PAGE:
). Whereas TaGSTL1 was able to reduce the quercetin conjugates, this was not the case with the taxifolin derivative, suggesting that the enzyme was specific for C-ring adducts. In the case of quercetin, two diastereomer conjugates were determined and termed Q-SG1 and Q-SG2. Unlike other family members, TaGSTL1 (and AtGSTL1) preferentially reduced Q-SG2 over Q-SG1, demonstrating high selectivity of the enzyme for its flavonol substrate. With respect to the Q-SGs, earlier literature described the conjugates of quercetin and related flavonoids as being A-ring adducts (
      • Boersma M.G.
      • Vervoort J.
      • Szymusiak H.
      • Lemanska K.
      • Tyrakowska B.
      • Cenas N.
      • Segura-Aguilar J.
      • Rietjens I.M.
      ). However, our current results suggests this original assignment is not well supported, with the observed addition of water and large hypsochromic shift in absorption spectrum on conjugation being inconsistent with A-ring modification. Instead, we propose the spectral data are consistent with C-ring rearrangement and hydration followed by GSH addition. Such an oxidative rearrangement has been well characterized in the absence of GSH (
      • Jungbluth G.
      • Rühling I.
      • Ternes W.
      ). Similarly, 1H NMR data for the Q-SG1 and Q-SG2 conjugates (
      • Boersma M.G.
      • Vervoort J.
      • Szymusiak H.
      • Lemanska K.
      • Tyrakowska B.
      • Cenas N.
      • Segura-Aguilar J.
      • Rietjens I.M.
      ) is not inconsistent with re-assignment as the two diastereomeric C-ring conjugates previously characterized as forming under acidic conditions (
      • Awad H.M.
      • Boersma M.G.
      • Boeren S.
      • van Bladeren P.J.
      • Vervoort J.
      • Rietjens I.M.C.M.
      ). In particular the presented NMR spectra in the original report were truncated, such that the expected second H6/H8 proton would be missed. A signal from this proton may also have been at least partially quenched due to acid-promoted H/D exchange at H8 (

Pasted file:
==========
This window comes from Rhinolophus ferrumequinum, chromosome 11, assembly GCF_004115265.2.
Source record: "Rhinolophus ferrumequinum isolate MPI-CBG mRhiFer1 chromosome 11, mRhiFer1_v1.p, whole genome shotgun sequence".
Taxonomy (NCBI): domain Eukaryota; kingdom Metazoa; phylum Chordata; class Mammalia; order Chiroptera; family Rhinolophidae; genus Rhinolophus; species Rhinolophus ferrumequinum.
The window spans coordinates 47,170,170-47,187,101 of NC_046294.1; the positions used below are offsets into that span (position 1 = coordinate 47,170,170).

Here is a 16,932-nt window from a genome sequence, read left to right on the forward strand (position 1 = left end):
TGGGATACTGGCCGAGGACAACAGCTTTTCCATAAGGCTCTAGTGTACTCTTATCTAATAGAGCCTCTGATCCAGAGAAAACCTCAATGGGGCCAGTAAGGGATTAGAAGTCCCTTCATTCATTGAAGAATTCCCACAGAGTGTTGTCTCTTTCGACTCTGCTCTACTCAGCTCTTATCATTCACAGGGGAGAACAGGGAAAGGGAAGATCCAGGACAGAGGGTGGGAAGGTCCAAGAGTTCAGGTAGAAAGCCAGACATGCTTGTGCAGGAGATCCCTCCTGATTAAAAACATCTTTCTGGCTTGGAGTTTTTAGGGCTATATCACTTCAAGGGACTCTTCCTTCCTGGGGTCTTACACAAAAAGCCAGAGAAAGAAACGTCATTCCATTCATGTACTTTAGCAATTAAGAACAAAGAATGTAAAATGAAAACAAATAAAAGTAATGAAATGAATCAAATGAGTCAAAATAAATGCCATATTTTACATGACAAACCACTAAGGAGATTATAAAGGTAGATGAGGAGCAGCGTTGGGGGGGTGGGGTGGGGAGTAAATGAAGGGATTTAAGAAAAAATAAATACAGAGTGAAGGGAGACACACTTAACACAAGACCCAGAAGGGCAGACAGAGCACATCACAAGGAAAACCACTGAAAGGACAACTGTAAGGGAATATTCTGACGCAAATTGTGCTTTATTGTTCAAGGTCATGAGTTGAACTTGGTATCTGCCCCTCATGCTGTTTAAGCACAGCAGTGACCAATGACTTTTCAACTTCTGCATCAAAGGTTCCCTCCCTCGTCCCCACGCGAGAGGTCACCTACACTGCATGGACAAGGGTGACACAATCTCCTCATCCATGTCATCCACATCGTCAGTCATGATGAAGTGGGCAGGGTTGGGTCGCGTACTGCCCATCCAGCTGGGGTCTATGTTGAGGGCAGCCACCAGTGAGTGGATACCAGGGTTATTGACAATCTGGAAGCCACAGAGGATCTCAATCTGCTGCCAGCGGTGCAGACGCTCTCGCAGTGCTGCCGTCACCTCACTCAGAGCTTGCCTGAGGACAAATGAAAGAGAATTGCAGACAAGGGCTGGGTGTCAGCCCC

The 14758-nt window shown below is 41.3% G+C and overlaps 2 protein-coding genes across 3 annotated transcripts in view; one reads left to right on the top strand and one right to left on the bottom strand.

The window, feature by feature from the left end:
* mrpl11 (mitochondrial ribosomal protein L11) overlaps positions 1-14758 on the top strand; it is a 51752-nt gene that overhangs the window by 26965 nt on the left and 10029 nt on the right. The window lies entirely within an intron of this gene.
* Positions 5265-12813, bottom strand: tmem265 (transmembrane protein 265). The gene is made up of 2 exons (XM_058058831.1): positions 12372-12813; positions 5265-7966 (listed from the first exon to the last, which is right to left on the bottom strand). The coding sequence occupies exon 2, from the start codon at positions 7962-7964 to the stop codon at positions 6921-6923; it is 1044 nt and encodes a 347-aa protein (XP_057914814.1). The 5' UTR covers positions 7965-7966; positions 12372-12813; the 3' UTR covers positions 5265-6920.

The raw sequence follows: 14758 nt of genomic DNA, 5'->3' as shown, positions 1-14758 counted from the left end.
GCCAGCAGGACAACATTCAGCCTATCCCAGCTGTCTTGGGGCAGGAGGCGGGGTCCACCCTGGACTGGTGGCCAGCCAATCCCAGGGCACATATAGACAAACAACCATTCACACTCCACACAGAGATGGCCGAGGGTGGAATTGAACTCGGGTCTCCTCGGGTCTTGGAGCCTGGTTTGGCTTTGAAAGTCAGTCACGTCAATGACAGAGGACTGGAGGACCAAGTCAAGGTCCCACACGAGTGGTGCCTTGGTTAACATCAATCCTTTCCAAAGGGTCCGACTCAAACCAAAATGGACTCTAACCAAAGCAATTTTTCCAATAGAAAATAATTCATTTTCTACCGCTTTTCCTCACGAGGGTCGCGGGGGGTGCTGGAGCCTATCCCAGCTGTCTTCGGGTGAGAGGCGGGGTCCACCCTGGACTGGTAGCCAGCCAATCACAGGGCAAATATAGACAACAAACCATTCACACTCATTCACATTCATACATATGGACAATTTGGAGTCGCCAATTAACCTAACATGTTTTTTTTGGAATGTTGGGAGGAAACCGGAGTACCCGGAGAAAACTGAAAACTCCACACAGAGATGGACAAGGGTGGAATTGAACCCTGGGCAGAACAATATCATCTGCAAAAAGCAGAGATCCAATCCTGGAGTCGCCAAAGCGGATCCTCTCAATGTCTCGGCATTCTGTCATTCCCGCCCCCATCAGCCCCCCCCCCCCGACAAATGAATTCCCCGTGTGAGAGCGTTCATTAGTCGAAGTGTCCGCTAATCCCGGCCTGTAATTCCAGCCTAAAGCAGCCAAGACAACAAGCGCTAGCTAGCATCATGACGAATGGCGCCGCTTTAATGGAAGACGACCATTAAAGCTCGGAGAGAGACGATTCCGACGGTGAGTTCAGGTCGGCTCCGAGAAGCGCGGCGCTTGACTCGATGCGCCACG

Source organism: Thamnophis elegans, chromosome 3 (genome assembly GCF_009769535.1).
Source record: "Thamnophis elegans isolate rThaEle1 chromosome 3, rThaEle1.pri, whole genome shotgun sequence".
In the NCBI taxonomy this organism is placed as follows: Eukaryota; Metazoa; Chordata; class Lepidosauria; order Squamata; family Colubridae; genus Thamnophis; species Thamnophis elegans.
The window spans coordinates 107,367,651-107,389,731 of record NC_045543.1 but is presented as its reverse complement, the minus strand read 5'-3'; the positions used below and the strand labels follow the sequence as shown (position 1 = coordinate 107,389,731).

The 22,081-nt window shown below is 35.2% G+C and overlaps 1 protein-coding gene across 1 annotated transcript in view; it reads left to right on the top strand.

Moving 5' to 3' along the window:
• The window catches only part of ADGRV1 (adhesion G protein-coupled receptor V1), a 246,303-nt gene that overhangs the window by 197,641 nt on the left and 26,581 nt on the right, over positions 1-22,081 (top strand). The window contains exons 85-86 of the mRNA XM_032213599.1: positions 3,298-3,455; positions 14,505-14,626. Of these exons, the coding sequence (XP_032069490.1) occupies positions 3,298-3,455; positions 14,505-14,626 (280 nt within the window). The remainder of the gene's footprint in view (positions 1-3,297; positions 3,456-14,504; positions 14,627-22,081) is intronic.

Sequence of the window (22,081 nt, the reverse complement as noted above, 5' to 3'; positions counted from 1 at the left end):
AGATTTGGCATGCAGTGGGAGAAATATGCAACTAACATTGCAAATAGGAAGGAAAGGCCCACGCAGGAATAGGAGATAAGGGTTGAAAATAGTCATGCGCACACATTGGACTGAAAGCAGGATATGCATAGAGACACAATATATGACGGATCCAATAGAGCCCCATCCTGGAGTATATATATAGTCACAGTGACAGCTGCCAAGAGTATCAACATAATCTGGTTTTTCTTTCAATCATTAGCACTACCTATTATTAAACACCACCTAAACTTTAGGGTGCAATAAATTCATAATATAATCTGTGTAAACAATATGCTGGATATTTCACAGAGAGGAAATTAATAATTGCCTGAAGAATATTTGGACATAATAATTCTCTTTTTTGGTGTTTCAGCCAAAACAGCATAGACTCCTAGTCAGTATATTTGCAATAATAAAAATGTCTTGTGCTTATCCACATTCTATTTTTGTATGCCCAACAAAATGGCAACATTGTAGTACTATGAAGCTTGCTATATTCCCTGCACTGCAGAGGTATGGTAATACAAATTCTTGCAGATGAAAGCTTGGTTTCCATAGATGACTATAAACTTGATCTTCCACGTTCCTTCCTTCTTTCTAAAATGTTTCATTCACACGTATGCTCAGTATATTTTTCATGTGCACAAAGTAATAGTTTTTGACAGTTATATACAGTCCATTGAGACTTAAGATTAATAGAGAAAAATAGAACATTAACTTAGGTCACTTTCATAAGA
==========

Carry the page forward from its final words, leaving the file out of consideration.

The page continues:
• Faizi S.
      • Siddiqi H.
      • Naz A.
      • Bano S.
      ); indeed a reduction in signal of around 20% was observed for this proton in our hands and it is feasible that differences in preparation could increase this exchange. In other respects these spectra closely match those for Q-SG1 and Q-SG2 at neutral pD presented here, while the Q-SG spectra at pD 3.5 match those for the C-ring conjugates at pD 3.5 (
      • Awad H.M.
      • Boersma M.G.
      • Boeren S.
      • van Bladeren P.J.
      • Vervoort J.
      • Rietjens I.M.C.M.
      ). Many of the published assignments of flavonoid-GSH conjugates as A-ring conjugates have been based on the precedent discussed (
      • Boersma M.G.
      • Vervoort J.
      • Szymusiak H.
      • Lemanska K.
      • Tyrakowska B.
      • Cenas N.
      • Segura-Aguilar J.
      • Rietjens I.M.
      ) and should now be re-evaluated.
      Whereas these studies pointed to potential functions for the stress-inducible TaGSTL1 in wheat and the homologous AtGSTL1 in Arabidopsis, the functions of other family members were less clear-cut. Interestingly, although TaGSTL2 and TaGSTL3 did not bind flavonoids in the ligand fishing experiments, both proteins were able to efficiently reduce the quercetin conjugates, showing no preference for one diastereomer over the other. Based on this lack of specificity and low binding affinity for flavonols, we speculate that while these other GSTs may have comparable deglutathionylating activities to TaGSTL1, they are more likely to act on non-flavonoid natural product substrates. The glutathionylation-specific binding of chlorogenic acid to AtGSTL2 suggests that other catechol-containing metabolites may become GSTL substrates on oxidation. The identification of such inherently unstable metabolites in planta is a major challenge. We are therefore concentrating current studies on the effect of disrupting GSTL expression in wheat on the turnover of redox-sensitive natural product pools under stress conditions.

      Acknowledgments

      We thank Lesley Edwards for assistance with plant growth and maintenance, and Alan Kenwright and Peter Stokes for NMR analysis.

      Supplementary Material